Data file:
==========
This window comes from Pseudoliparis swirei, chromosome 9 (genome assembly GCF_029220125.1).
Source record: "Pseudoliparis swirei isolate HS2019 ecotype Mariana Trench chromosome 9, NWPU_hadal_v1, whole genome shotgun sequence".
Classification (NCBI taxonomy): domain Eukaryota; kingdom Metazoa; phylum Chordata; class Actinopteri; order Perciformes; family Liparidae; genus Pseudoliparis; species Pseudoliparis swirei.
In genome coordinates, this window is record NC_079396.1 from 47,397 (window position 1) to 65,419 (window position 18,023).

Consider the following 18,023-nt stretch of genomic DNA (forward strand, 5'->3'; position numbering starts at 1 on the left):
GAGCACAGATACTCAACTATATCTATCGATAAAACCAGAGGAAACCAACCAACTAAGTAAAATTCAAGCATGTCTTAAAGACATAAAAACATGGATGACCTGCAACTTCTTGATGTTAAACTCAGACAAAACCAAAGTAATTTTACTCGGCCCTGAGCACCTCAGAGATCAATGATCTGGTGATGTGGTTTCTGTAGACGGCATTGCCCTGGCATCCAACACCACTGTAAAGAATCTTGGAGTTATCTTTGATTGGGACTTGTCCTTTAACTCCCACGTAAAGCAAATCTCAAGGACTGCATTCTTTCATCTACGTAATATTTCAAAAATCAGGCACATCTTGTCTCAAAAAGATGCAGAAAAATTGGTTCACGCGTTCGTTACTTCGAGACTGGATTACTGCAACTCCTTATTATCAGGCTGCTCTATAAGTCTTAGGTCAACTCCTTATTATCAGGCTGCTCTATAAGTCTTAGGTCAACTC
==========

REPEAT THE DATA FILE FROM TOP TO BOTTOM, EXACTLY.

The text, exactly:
This window comes from Pseudoliparis swirei, chromosome 9 (genome assembly GCF_029220125.1).
Source record: "Pseudoliparis swirei isolate HS2019 ecotype Mariana Trench chromosome 9, NWPU_hadal_v1, whole genome shotgun sequence".
Classification (NCBI taxonomy): domain Eukaryota; kingdom Metazoa; phylum Chordata; class Actinopteri; order Perciformes; family Liparidae; genus Pseudoliparis; species Pseudoliparis swirei.
In genome coordinates, this window is record NC_079396.1 from 47,397 (window position 1) to 65,419 (window position 18,023).

Consider the following 18,023-nt stretch of genomic DNA (forward strand, 5'->3'; position numbering starts at 1 on the left):
GAGCACAGATACTCAACTATATCTATCGATAAAACCAGAGGAAACCAACCAACTAAGTAAAATTCAAGCATGTCTTAAAGACATAAAAACATGGATGACCTGCAACTTCTTGATGTTAAACTCAGACAAAACCAAAGTAATTTTACTCGGCCCTGAGCACCTCAGAGATCAATGATCTGGTGATGTGGTTTCTGTAGACGGCATTGCCCTGGCATCCAACACCACTGTAAAGAATCTTGGAGTTATCTTTGATTGGGACTTGTCCTTTAACTCCCACGTAAAGCAAATCTCAAGGACTGCATTCTTTCATCTACGTAATATTTCAAAAATCAGGCACATCTTGTCTCAAAAAGATGCAGAAAAATTGGTTCACGCGTTCGTTACTTCGAGACTGGATTACTGCAACTCCTTATTATCAGGCTGCTCTATAAGTCTTAGGTCAACTCCTTATTATCAGGCTGCTCTATAAGTCTTAGGTCAACTC